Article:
What’s been happening?

Pound Sterling – UK Markets 

The pound sterling slumped to its lowest day in ten days against the dollar after the Parliament voted down Prime Minister Theresa May’s Brexit deal with a majority of 230. However, following the knee-jerk market reaction, the currency gathered strength and erased its daily losses vs the dollar while rising to its strongest level against the euro in nearly six weeks.

Following the vote, PM May argued that the vote showed nothing about what the Parliament supports and added that the government would approach further Brexit discussions in a constructive way. Commenting on the outcome, "I take note with regret of the outcome of the vote in the House of Commons this evening. I urge the UK to clarify its intentions as soon as possible. Time is almost up." European Commission President Jean-Claude Juncker tweeted out. As expected, opposition leader Jeremy Corbyn called for a vote of no confidence in the government, which will take place on Wednesday. Later in the day, PM May’s spokesman told reporters that the PM believed she will win the confidence motion while DUP leader Foster stated that they would give the government the space to set out a plan to secure a better deal, voicing their support for the PM. 

US Dollar – US Markets

The data published by the U.S. Bureau of Labor Statistics on Tuesday revealed that the PPI on a yearly basis stayed unchanged at 2.5% in December to match the previous reading and analysts’ estimate. However, the core PPI, which excludes volatile food and energy prices, came in at 2.7% to fall short of the market expectation of 2.9%. Meanwhile, the New York Fed’s monthly Empire State Manufacturing Survey showed that the business activity in the manufacturing sector expanded at a slower pace than anticipated with the general business conditions index slumping to its lowest reading since mid-2017 at 3.9 in January. Finally, the IBD/TIPP Economic Optimism Index edged down to 52.3 in January from 52.6 in December. “The government shutdown helped drag the overall index lower as confidence in federal economic policies fell to the lowest point since June,” Investor’s Business Daily said. “The six-month economic outlook gauge remained in pessimistic territory, edging up only slightly from December's two-year low.” Despite the gloomy data, the US Dollar Index posted daily gains for the third time in the last four days.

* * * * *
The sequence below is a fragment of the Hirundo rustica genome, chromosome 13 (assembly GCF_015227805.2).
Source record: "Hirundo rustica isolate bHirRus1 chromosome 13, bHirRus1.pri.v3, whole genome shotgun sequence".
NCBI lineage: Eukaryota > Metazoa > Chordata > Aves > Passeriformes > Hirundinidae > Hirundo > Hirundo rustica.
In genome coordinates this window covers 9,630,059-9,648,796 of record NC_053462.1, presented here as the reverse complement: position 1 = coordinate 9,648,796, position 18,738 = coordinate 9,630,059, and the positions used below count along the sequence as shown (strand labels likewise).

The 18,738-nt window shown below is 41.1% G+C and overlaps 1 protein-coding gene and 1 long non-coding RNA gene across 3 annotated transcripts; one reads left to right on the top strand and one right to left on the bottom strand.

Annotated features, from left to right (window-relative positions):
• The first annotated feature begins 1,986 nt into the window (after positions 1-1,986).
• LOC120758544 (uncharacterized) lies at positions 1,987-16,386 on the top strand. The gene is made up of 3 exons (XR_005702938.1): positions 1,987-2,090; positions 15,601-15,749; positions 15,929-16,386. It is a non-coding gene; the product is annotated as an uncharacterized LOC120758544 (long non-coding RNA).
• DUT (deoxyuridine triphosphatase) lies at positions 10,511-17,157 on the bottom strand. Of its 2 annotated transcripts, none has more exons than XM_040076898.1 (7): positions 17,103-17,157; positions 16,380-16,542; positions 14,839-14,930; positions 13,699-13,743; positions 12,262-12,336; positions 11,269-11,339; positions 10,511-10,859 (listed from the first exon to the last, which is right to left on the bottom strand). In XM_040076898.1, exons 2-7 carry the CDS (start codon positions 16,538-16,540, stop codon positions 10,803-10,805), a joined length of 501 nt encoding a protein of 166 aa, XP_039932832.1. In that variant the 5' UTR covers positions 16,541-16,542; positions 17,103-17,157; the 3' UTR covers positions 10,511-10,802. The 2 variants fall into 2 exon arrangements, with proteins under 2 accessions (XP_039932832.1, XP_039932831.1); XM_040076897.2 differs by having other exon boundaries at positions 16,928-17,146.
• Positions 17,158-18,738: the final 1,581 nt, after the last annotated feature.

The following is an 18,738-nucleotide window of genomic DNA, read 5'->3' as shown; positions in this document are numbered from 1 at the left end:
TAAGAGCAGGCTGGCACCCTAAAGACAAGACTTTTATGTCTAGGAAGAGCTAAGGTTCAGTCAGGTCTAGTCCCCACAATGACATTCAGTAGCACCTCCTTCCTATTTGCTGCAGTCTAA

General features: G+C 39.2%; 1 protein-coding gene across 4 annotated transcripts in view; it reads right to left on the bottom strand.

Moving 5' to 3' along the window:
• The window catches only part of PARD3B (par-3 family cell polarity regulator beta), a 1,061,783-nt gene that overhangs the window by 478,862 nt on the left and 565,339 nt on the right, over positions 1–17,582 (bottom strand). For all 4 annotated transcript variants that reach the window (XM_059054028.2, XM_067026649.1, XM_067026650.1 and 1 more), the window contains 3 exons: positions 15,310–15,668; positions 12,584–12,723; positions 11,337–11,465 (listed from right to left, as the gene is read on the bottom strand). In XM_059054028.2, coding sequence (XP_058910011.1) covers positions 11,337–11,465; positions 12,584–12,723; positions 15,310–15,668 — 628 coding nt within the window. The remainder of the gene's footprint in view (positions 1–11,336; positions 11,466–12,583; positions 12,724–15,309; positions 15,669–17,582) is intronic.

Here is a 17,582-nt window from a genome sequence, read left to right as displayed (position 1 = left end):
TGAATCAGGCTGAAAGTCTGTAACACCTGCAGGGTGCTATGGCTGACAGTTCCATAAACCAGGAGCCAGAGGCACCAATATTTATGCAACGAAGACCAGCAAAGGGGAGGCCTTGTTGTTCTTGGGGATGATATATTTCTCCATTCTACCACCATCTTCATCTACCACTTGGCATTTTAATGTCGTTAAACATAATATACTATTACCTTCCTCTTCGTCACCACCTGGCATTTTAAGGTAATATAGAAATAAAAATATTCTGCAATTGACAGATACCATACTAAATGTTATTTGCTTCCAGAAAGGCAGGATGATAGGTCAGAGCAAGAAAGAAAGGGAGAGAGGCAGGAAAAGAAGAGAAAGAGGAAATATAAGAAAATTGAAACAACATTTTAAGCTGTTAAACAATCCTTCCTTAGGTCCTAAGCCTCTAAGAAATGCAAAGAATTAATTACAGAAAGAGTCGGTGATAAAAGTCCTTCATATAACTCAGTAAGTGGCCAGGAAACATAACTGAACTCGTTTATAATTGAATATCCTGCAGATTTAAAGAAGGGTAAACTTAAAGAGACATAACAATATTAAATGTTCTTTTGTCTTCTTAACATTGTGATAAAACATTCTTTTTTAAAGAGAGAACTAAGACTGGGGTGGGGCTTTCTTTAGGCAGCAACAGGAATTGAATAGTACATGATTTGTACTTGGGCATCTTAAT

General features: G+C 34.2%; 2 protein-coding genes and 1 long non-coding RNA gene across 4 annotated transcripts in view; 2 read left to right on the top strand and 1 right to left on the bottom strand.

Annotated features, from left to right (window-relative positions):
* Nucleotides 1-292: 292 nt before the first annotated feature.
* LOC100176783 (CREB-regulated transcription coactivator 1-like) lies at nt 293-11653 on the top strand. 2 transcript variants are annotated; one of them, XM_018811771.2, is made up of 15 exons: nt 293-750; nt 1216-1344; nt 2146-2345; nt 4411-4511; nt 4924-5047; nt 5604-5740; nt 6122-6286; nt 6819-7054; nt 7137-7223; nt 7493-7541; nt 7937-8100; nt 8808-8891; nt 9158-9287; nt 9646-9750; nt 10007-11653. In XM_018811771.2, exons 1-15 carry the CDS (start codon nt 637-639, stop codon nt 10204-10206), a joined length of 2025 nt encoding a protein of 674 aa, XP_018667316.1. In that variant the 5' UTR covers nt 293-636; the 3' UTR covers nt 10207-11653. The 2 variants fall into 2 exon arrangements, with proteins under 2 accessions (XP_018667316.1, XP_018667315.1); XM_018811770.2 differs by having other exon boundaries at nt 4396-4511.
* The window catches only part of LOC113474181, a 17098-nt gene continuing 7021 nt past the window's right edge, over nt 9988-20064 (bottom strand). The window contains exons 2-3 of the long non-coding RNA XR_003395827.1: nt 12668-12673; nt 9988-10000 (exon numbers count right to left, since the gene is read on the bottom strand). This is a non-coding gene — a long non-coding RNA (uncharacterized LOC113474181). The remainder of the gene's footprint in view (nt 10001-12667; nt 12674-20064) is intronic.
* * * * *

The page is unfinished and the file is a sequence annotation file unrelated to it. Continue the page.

Meanwhile, Dallas Fed President Robert Kaplan said that the government shutdown could hurt consumer spending by leaving 800,000 workers without a paycheck. Touching on the policy outlook, “Given the long list of risks, the Fed would be wise to wait on any further policy action,” Kaplan argued.

Euro – European Markets

The shared currency remained under pressure and weakened against its major rivals as the day’s data caused fears over an economic slowdown in the area to resurface. The Destatis on Tuesday announced that the real GDP in 2018 expanded at 1.5%. “The German economy thus grew the ninth year in a row, although growth has lost momentum. In the previous two years, the price adjusted GDP had increased by 2.2% each,” the report read. Other data showed that the trade surplus in the euro area rose to €15.1 billion in November from €13.5 billion in October. 

While speaking before the European Parliament later in the day, ECB President Mario Draghi noted that the recent economic developments had been weaker than expected. “Uncertainties, notably related to global factors, remain prominent. So there is no room for complacency,” Draghi added. “A significant amount of monetary policy stimulus is still needed to support the further build-up of domestic price pressures and headline inflation developments over the medium term.”

What’s coming up? 

UK: The UK’s Office for National Statistics will publish the inflation report, which will include the consumer price index, producer price index, and retail price index data. Bank of England Governor Mark Carney is also scheduled to deliver a speech. Later in the day, markets will pay close attention to the no confidence vote in the Parliament. 

US: Import/export price index, NAHB Housing Market Index will be released on Wednesday. Furthermore, the Fed will publish its Beige Book.  

EU: Inflation data from Germany and Italy will be featured in the European economic docket.